Often overlooked is the technique we use. Most guys are content just tying on a 16oz Lav jig and bouncing it on the bottom. This seems to be the accepted method of jigging North and South of the Cape. And it works. Countless numbers of fish have fallen to this tried and true method.
However, there are times when the fish want something different. There are times when the fish are chasing sandeels and are more aggressive than usual. That's when squidding shines brightest. Squidding is used to catch many different species of fish from bluefish to sea bass in our neck of the woods. When the pollack are around, it can be deadly.
For this thread, we'll concentrate on catching COD but the techniques described work for other species as well.
When preparing for a trip, there are a few things that I cannot be without: Tubes and Jelly worms. I like to bring Green, Red and Blue tubes with me as well as a good supply of Pink jelly worms. When the fishing is good, I'll go through a couple dozen jelly worms a trip.
There are several types of reels I like to use. From left to right they are: Newell338, Torium30, Saltist40 and Saltiga40. I like to load my reels with 40 - 50 lb Ande MONO. I prefer MONO when squidding. I dont use braid.
Rigging for squidding is straight forward. 8-16oz Diamond jig (depending on the tide) and a teaser about 18" above the jig. I'll use 60-80lb leader material. Below are 2 rigs I like to use: The first is with jelly worms on all hooks. The second with tubes. This will change in the course of the day depending on whats working.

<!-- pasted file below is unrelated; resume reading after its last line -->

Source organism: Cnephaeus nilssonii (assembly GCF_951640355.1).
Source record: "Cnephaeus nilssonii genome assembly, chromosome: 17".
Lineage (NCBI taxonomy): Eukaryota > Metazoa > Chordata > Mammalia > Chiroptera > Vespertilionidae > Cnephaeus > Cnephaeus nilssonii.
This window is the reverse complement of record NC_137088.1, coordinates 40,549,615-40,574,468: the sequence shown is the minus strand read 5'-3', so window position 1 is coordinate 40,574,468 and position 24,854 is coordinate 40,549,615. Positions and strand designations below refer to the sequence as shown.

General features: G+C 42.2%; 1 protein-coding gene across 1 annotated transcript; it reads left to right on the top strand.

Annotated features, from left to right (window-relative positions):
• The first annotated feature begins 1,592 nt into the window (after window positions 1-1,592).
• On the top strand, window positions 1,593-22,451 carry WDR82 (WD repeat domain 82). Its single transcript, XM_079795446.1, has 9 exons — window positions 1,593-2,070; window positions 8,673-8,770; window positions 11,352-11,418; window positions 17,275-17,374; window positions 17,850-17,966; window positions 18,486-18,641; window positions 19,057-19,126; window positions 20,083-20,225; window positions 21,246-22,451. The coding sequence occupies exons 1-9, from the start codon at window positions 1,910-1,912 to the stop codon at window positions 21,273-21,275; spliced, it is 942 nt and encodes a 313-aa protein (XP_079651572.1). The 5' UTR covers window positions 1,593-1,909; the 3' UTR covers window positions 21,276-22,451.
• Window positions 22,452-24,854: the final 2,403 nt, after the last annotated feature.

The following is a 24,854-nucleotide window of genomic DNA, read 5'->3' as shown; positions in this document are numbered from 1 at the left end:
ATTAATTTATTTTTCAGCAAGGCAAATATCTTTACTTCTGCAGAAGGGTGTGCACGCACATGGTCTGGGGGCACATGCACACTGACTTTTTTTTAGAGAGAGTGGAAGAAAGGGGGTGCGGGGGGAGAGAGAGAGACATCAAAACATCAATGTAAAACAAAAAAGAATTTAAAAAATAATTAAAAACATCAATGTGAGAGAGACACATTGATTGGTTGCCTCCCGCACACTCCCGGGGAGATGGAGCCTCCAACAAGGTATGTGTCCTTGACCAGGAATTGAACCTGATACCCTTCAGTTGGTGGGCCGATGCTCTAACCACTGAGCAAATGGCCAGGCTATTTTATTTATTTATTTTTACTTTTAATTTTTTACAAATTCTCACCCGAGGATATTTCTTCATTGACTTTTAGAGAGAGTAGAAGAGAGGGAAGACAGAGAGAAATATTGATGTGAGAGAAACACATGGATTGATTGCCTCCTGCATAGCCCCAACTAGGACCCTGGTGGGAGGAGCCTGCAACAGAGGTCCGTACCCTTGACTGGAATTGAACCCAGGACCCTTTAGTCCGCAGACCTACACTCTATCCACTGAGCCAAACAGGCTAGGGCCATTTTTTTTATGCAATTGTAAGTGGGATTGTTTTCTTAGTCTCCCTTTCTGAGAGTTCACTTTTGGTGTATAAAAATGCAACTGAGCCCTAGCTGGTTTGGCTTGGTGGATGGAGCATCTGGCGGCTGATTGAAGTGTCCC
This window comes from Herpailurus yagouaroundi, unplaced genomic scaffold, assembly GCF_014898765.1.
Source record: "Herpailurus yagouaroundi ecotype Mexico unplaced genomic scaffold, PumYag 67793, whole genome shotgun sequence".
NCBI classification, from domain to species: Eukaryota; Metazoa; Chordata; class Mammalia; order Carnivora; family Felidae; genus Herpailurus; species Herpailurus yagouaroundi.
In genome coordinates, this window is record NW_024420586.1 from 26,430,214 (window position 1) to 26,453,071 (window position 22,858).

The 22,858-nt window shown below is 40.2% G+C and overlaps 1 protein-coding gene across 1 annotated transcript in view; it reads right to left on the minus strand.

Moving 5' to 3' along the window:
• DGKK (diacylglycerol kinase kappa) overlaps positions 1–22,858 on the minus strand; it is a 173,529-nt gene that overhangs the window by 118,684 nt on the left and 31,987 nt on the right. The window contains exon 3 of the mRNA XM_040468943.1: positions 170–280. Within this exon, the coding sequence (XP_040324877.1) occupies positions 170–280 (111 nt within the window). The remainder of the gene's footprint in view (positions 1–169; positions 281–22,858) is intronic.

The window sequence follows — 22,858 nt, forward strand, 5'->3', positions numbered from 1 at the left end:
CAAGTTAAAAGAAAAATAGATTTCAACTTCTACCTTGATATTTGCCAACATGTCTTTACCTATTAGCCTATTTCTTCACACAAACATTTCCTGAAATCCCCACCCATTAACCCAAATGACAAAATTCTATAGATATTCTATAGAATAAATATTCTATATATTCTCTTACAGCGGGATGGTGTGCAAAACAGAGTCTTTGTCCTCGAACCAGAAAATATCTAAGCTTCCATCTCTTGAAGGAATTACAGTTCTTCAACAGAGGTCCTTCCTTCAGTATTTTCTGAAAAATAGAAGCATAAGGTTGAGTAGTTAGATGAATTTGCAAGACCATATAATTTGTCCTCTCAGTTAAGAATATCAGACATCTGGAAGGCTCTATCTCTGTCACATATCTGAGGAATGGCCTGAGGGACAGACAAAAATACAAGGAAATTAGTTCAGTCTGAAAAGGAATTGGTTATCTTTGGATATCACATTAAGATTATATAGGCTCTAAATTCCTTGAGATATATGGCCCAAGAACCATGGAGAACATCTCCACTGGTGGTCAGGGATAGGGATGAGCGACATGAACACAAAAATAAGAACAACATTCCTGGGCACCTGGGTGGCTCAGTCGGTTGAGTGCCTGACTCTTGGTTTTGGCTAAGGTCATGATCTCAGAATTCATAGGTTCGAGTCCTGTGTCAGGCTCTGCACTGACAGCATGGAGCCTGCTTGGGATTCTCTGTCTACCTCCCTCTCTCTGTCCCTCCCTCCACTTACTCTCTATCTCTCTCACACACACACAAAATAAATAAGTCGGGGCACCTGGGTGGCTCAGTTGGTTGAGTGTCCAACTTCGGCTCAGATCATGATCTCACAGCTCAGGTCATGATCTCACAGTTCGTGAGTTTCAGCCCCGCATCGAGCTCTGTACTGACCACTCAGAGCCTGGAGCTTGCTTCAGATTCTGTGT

Squidding is basically casting out, hitting the bottom, reeling in a few turns, free spool to the bottom, reel in a few turns and repeat. Its simple in theory but there are a few twists that are important to understand.
When yo-yoing the jig on the bottom, the rod is doing all the work.
When your squidding, the reel does all the work.
The jig moves depending on how fast or slow you turn the reel handle. Certain days require you to squid faster than others to catch fish. Every day is different. Below is a basic diagram of how you work the jig. Hit the bottom, reel 10 cranks, drop down and repeat.
Its important to change speeds until you find the the speed the fish prefer.You may only need to turn the handle 5 cranks. Or sometimes 15-20 cranks. Experimentation is the key until you find what works. REMEMBER: You need to stay near the bottom!
Depending on what side of the boat you are on, you might have to cast or you can drop straight down.
When fishing "into" the drift, a long cast is required. Work the jig back to the boat as was previously described.
When the line is moving away from the boat, casting is not necessary. Just drop down and squid until your line is too far from the boat.
If squidding sounds simple its because it is. Its a method that doesnt beat you up and can be very productive. Give it a try. You just might have as much fun as these guys!(Murph, Pizza & Pete)